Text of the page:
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The collection, being heralded as the most important single owner collection ever to come on the London market, was looted by the Nazis and only recently returned to the family by the Austrian government. The family, in reduced circumstances and without the means to house the collection – the palace which was its original home was reduced to rubble during the Second World War – decided to sell.

Armed with a fistful of superlatives and supported by the most senior of his staff, Lord Hindlip unveiled the cream of this exceptional 250-lot
collection to the press at King Street on Monday, April 12.

On show was a wide variety of art and objects: billed as the star lot is one of three Frans Hals portraits, the oil on canvas Portrait of Tieleman Roosterman, dated 1634, which has an estimate of £2.5-£3.5m.

Other paintings of note include an oil on canvas by David Teniers II of Archduke Leopold in his picture gallery, dated 1653 and estimated at £600,000-800,000.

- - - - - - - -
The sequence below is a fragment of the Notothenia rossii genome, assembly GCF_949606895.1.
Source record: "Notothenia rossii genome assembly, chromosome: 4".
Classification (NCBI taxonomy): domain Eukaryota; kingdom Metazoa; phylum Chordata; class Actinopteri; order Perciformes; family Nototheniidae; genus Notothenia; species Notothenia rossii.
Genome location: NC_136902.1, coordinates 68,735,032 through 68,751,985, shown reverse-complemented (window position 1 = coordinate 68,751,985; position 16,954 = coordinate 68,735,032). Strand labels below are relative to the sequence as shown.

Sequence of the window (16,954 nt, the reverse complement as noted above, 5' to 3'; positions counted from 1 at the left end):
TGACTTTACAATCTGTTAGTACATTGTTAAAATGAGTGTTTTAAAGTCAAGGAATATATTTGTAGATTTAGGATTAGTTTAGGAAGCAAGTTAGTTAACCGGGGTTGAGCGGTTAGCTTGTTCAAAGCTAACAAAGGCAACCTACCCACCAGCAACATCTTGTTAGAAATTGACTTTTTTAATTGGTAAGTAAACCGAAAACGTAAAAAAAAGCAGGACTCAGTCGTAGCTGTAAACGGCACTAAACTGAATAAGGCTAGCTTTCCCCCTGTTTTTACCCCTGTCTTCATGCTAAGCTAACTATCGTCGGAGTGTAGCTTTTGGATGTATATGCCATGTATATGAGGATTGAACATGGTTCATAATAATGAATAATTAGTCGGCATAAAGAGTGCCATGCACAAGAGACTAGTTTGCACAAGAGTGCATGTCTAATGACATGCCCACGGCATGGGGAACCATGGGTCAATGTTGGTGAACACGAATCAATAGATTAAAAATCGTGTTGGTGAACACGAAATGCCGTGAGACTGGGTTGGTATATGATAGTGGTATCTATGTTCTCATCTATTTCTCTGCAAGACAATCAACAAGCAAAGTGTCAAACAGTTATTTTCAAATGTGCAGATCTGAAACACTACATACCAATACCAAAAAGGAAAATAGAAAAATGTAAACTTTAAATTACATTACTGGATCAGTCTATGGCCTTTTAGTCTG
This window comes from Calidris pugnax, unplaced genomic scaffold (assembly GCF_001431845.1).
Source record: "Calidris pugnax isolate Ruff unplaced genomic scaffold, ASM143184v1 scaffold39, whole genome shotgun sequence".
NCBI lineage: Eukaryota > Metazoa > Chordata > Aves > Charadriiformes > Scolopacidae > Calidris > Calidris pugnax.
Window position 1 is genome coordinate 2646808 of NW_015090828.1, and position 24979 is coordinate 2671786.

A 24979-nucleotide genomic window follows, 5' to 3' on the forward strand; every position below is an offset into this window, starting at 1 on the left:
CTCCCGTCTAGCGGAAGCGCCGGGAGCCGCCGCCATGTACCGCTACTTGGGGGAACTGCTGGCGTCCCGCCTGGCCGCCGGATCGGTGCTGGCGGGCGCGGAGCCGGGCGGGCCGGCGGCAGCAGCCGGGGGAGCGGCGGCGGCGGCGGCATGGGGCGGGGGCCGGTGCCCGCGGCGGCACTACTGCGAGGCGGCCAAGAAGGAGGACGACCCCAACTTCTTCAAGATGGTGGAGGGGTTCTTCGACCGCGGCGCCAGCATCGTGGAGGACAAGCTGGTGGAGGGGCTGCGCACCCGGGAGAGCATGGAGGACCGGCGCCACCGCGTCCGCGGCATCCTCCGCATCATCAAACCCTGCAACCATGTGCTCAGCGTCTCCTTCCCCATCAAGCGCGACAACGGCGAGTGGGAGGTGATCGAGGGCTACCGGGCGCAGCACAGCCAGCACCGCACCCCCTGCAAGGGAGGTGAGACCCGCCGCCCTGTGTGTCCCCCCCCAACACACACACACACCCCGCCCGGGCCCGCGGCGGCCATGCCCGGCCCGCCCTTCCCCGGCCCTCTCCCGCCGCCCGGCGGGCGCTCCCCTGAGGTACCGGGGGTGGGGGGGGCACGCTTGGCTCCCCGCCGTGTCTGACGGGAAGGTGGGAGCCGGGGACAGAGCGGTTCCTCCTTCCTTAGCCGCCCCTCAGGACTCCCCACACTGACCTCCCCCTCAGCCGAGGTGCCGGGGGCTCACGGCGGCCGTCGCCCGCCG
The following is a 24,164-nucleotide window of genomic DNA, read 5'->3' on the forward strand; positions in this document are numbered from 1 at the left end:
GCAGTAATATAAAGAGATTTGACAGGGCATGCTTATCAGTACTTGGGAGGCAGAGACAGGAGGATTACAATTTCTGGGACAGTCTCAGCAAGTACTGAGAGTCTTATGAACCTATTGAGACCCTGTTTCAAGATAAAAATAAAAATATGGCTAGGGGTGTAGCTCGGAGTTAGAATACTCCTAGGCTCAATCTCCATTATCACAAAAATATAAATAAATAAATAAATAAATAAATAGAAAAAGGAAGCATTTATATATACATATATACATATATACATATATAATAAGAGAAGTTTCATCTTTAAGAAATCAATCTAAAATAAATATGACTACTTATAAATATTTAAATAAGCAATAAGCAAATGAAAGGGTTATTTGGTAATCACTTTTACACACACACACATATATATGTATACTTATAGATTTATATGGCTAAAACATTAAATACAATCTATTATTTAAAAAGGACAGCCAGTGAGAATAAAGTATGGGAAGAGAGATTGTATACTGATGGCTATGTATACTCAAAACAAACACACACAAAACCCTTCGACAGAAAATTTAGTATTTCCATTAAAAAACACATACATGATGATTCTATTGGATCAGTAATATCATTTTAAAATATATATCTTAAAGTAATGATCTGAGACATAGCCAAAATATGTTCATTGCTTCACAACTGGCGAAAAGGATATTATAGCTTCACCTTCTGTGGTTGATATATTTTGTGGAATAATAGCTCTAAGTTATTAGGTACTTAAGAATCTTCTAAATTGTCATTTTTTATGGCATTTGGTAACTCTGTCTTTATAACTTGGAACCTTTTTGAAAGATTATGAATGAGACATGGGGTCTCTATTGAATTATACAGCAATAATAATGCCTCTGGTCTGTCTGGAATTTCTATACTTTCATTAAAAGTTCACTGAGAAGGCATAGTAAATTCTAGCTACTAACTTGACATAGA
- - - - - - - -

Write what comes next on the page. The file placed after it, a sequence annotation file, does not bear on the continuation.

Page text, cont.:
What Lord Hindlip dubbed “the best clock we’ve had for sale here in my time”, a Louis XVI ormolu-mounted ebony longcase clock by Balthazar Lieutaud, which stood impressively in the corner of the room at 8ft 9in (2.67m), is estimated at £500,000-800,000.

The other outstanding single lot was the Rothschild Prayerbook (“miraculous” – Hindlip), a Book of Hours, use of Rome, in Latin, illuminated on vellum, Flanders, and dated c.1510-15. Containing 67 full-page miniatures, including works by Gerard Horenbout, the Master of the Older Prayerbook of Maximilian, Simon Bening and other artists, it is estimated at £1.5-2m.

As a section, however, it is the lesser priced scientific instruments which are expected to cause the greatest stir.

As many as 13 items from this section had been chosen to grace the display of top lots, mostly glittering in gold or silver plate and all boasting outstanding workmanship. Leading these for value was a 16th century French armillary sphere, 211/4in (54cm) high, estimated at £400,000-600,000, a brass astrolabe, Flemish c.1590 71/2in (19cm) high, estimated at £150,000-200,000, and a 41/2in (10.8cm) wide Habermel book compendium, pictured above, with instruments that fit neatly into the covers, also estimated at £150,000-200,000.